FDA Urged to Protect Women from Black Cohosh Supplements
CSPI Says Herbal Supplement Linked to Cancer Spread, Liver Failure
The Food and Drug Administration (FDA) should warn women that preliminary research suggests that the herbal supplement black cohosh may increase the risks of breast cancer metastasis and liver failure, according to the Center for Science in the Public Interest (CSPI). CSPI also called on the National Institutes of Health, which is studying the effectiveness of black cohosh in relieving hot flashes and other symptoms of menopause, to advise study subjects of the possible risks and to be on alert for any adverse effects. Drug and supplement makers are increasingly marketing black cohosh to menopausal women in the wake of the safety concerns raised over hormone replacement therapy.
In mice given black cohosh, breast cancer was more likely to spread to the lungs, according to a new study that CSPI forwarded to the FDA. And at least three cases in the medical literature have linked liver toxicity in women to herbal remedies containing black cohosh. Two of the women required liver transplants to survive. Although labels for many commercial preparations of black cohosh warn that pregnant or nursing mothers should not take it, no labels warn about risk of cancer or liver problems.
“Women, particularly women who have had breast cancer, should think twice before taking black cohosh,” said CSPI senior nutritionist David Schardt.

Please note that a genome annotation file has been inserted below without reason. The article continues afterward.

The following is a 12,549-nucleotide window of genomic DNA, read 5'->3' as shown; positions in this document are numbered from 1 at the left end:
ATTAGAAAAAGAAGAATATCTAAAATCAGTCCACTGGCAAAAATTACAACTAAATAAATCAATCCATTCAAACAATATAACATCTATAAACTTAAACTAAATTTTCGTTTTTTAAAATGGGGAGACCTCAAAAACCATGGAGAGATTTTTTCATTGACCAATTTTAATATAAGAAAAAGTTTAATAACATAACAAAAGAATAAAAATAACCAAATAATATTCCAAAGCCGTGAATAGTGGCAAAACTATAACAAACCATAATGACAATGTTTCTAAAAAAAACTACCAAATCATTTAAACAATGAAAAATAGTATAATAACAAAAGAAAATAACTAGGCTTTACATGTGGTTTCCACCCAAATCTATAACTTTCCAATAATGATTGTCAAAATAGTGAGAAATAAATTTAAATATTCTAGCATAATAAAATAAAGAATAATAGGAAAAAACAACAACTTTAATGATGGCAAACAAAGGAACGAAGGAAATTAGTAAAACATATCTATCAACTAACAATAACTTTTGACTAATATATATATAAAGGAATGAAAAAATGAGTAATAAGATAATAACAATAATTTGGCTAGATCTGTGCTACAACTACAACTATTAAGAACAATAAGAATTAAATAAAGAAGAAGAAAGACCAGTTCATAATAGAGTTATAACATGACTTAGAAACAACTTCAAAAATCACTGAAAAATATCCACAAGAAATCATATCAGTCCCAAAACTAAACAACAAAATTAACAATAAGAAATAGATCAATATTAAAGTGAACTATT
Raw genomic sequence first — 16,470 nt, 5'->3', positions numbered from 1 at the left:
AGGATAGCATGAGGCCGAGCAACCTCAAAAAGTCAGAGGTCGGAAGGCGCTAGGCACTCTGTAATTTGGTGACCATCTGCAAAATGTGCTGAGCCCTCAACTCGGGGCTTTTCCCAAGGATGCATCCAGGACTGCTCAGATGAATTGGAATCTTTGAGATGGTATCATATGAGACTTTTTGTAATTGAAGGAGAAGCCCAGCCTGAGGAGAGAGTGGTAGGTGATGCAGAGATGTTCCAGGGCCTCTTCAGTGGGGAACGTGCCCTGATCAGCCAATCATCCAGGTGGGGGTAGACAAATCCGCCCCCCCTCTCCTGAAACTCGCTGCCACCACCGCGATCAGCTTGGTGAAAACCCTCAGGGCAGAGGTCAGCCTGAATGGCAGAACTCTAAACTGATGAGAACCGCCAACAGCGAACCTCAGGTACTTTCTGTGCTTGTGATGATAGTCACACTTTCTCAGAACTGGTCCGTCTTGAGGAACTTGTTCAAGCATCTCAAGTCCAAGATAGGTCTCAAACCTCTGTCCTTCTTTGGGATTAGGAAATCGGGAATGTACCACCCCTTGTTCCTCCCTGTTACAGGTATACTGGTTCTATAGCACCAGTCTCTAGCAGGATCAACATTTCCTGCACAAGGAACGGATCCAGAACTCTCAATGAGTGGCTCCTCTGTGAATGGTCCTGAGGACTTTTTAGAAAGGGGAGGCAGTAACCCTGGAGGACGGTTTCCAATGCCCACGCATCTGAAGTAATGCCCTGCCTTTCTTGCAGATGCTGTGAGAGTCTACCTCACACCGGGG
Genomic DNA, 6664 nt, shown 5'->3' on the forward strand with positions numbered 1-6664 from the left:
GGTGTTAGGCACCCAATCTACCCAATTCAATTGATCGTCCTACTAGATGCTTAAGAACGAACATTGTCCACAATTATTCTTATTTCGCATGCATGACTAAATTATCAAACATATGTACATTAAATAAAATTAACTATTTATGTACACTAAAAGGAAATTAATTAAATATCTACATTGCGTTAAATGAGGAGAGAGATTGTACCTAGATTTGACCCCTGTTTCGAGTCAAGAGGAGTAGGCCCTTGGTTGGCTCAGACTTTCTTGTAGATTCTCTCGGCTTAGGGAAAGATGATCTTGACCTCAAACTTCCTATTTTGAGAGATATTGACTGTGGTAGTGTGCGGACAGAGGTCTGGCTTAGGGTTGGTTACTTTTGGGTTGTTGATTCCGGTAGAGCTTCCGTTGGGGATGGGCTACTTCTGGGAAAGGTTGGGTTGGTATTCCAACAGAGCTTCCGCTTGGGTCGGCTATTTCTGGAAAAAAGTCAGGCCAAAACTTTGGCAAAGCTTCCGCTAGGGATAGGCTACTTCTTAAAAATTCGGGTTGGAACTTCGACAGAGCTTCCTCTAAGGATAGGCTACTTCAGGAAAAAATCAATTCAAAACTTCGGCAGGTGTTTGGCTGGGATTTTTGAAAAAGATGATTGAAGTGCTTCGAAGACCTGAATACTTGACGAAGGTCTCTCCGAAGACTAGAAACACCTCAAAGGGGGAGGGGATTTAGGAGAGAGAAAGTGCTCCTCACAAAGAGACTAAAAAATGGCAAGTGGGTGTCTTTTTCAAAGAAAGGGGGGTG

In a letter to FDA Commissioner Mark McClellan, CSPI said that the FDA should also notify physicians about the potential risks of black cohosh, and urge them to submit any data on liver toxicity or cancer metastasis from patients taking black cohosh.
“Women taking black cohosh should be monitored for evidence of liver problems,” said Stanley M. Cohen, M.D., of Rush Medical Center in Chicago. “If physicians look for this, we’ll be seeing more cases.” Cohen reported a case of hepatitis in a patient who took black cohosh for three weeks.
Concerns over hormone replacement therapy were renewed last week when a second government-sponsored study was halted for safety reasons. According to CSPI, supplement manufacturers may again be eager to exploit those concerns and aggressively market black cohosh as a substitute.
Contact Jeff Cronin (jcronin[at]cspinet.org) or Ariana Stone (astone[at]cspinet.org).